Annonce

God Påske!: Easter’s origins and how to celebrate it the Danish way

by Luisa Geitmann-Mügge

Despite the weather being as unpredictable as ever, spring has arrived even in the most northern parts of Nordjylland.

And with spring comes Easter –  a meaningful Christian holiday for some, a short break with loads of chocolate for others.

What is Easter about?

While the English word “Easter” is of uncertain origin, the Danish word “Påske” is deducted from the Hebrew word “pesach” which can be loosely translated to “passing”.

Easter as a religious celebration existed before the advent of Christianity, but today is mostly associated with the Chrisitian tradition.

Practicing Christians remember and celebrate the resurrection of Jesus Christ on the third day after his crucifixion. In Denmark, Maundy Thursday (skærtorsdag), Good Friday (langefredag), Easter Sunday, and Easter Monday are public holidays.

Why the eggs and bunnies?

Why eggs have become such a central symbol of Easter around the world is not fully explained.

What we do know is that Christians have been dyeing eggs since the 17th century. In the Christian tradition, eggs were given as gifts to the poor during Easter – especially after the church services.

Today, easter eggs in the form of dyed or painted real eggs, decorations, and of course chocolate eggs can be spotted everywhere leading up to Easter.

The easter bunny (påskehåren), who is believed to hide eggs for children and adults to find, made its way to Denmark from Germany.

Why exactly a rabbit or bunny has become the symbol of Easter is not fully explained. However, one theory claims that rabbits’ comparably high fertility is the reason for them having become a symbol of spring, new beginnings and a fruitful agricultural year to come.

How to do påske Danish style

Like Christmas, for many people in Denmark – Christian or not – Easter presents an opportunity to visit friends and family around the country.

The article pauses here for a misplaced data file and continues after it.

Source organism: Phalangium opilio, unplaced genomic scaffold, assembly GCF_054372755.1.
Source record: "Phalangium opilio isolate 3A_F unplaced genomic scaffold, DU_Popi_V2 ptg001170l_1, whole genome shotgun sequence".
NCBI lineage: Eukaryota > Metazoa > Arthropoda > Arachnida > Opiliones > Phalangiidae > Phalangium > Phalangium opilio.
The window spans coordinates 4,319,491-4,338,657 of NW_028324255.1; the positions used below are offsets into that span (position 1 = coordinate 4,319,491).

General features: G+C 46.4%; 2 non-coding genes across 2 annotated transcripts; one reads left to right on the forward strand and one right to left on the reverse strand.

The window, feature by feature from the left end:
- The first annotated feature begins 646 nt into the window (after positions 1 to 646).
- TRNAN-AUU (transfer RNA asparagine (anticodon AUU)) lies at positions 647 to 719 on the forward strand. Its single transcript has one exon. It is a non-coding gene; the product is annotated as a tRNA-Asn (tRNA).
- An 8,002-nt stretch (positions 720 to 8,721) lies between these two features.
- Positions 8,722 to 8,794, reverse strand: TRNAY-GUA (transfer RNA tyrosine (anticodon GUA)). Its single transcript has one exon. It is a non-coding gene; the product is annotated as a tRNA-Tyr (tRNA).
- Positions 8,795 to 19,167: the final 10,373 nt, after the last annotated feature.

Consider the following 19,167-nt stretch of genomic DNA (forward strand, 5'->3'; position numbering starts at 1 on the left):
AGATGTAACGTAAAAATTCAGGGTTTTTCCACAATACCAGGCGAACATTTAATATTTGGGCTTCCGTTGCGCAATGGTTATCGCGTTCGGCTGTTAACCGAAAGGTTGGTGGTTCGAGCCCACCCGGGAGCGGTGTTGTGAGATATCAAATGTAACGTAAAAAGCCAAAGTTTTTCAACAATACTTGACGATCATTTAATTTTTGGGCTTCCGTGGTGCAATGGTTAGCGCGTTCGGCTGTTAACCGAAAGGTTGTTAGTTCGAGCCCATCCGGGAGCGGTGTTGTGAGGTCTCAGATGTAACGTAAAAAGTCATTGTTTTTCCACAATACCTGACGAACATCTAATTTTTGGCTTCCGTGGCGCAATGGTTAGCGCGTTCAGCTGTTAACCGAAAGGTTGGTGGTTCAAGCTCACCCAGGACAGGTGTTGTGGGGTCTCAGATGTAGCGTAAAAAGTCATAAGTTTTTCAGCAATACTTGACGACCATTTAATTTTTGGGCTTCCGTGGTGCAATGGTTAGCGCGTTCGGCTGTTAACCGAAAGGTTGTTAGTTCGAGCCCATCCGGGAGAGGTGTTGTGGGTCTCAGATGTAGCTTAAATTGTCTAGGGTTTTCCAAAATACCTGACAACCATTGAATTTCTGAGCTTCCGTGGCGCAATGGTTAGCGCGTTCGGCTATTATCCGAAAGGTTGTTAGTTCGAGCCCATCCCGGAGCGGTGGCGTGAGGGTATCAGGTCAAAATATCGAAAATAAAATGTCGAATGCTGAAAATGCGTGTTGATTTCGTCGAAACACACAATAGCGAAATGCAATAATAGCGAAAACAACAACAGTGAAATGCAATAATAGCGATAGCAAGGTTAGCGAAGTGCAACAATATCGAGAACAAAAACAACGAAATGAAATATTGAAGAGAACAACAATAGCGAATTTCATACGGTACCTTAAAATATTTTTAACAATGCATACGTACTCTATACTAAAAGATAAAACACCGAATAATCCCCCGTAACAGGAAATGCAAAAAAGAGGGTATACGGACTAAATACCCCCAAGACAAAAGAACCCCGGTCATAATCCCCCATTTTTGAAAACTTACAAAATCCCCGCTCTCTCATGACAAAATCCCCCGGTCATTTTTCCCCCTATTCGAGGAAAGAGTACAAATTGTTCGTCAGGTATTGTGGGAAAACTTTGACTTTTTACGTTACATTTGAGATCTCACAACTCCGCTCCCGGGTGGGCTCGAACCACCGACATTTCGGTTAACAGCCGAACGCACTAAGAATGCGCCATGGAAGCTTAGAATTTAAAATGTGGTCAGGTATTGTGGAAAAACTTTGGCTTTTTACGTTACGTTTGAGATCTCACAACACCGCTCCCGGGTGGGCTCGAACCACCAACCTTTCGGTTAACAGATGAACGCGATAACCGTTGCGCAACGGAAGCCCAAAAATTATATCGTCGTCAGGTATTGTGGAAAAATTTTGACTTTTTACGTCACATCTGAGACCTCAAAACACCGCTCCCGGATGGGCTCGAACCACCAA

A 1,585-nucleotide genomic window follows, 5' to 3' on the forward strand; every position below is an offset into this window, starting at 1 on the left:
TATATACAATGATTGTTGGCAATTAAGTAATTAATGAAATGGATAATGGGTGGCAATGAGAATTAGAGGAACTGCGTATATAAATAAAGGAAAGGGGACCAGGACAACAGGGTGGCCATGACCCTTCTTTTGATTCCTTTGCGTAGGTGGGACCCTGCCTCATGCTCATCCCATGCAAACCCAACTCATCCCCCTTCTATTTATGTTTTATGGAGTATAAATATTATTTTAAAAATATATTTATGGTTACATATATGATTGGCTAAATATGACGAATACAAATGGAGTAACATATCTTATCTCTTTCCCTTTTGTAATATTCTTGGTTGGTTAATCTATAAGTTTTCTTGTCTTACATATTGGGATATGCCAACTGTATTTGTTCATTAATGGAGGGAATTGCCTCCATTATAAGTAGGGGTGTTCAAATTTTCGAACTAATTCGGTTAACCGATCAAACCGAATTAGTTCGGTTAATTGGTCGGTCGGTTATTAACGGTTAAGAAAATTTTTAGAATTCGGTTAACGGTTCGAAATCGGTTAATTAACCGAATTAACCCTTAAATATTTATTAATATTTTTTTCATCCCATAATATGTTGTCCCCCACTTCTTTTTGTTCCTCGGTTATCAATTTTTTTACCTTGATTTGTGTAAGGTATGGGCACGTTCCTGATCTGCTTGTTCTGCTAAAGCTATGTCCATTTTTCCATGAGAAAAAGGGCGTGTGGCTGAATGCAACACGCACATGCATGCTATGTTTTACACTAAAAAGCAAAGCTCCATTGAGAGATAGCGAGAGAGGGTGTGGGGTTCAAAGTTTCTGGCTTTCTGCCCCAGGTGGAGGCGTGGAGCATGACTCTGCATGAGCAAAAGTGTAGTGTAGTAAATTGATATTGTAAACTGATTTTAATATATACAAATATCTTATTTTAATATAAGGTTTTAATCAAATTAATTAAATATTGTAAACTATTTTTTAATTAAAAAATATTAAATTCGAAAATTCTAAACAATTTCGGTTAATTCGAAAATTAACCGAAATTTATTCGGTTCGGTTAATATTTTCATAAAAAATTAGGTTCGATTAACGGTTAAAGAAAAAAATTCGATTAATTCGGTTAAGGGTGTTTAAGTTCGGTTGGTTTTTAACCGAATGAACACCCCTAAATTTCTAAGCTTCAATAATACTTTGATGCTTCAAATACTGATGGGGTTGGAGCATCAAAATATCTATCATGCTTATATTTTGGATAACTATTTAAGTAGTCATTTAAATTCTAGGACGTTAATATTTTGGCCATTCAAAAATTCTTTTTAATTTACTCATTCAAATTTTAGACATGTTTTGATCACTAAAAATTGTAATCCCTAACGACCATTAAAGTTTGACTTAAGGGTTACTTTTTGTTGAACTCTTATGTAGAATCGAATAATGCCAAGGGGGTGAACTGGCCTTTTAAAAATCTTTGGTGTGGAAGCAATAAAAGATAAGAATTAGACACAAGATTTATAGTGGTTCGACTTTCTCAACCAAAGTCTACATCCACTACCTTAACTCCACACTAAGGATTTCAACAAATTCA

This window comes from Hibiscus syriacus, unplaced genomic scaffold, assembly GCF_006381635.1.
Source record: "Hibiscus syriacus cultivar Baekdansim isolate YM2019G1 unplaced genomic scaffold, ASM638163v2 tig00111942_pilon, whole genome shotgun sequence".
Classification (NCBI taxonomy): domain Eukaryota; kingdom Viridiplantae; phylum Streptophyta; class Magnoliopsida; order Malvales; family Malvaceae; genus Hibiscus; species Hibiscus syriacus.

These visits often involve a feast made off a plethora of homemade delicacies. Some of the Danes’ all-time favorites are herring, eggs with mustard sauce, various dishes with fish, “tarteletter”, and lamb.

Other than food, there is Easter beer (Påskebryg/Påskeøl), which may only be sold from “P-dag” a few days before Easter. Be aware that påskeøl tends to be stronger than regular lager!

Luckily, you don’t have to be a big fan of beer, fish or lamb to invite the Danish Easter spirit into your home. Many people like to decorate their gardens, doorsteps and living rooms with spring flowers like lilies, anemones and snowdrops.

Did you know that the yellow lilies you can currently buy at supermarkets all around town are even called “påskeliljer” in Danish?

When it comes to fun activities, Danish Easter does not stop at easter egg hunts. A very old but still thriving tradition is that of “gækkebrev”.

A gækkebrev is a letter you send to someone, without disclosing your name. The recipient then has to guess whom the letter is from. If they guess correctly, the sender owes them a chocolate egg. If they can’t figure out who sent the letter to them, you may reveal yourself and in return receive a chocolate egg as a reward.

To make it a bit easier, you can give the reader of the letter a few hints about who you are.

At the bottom of each gækkebrev you send out, you can write “Mit navn det står med prikker”. This means “My name is written in dots” and should be followed by a line of dots – each dot representing one letter of your name.

If your name is Belinda, would therefore write: “Mit navn det står med prikker …….”. Traditionally, gækkebreve are written on pieces of paper that have previously been folded and cut into in order to give them a beautiful and unique outline and design.

Another fun activity is blowing out eggs and painting on them. Get yourself a raw egg, poke a hole into each side of the egg and blow out the contents. This requires some patience – as some say – a lot of technique and practice. But if you manage, you end up with eggs for your omelet and a natural canvas at once.

Is Easter celebrated in your home country? If yes, what are the traditions in your family?

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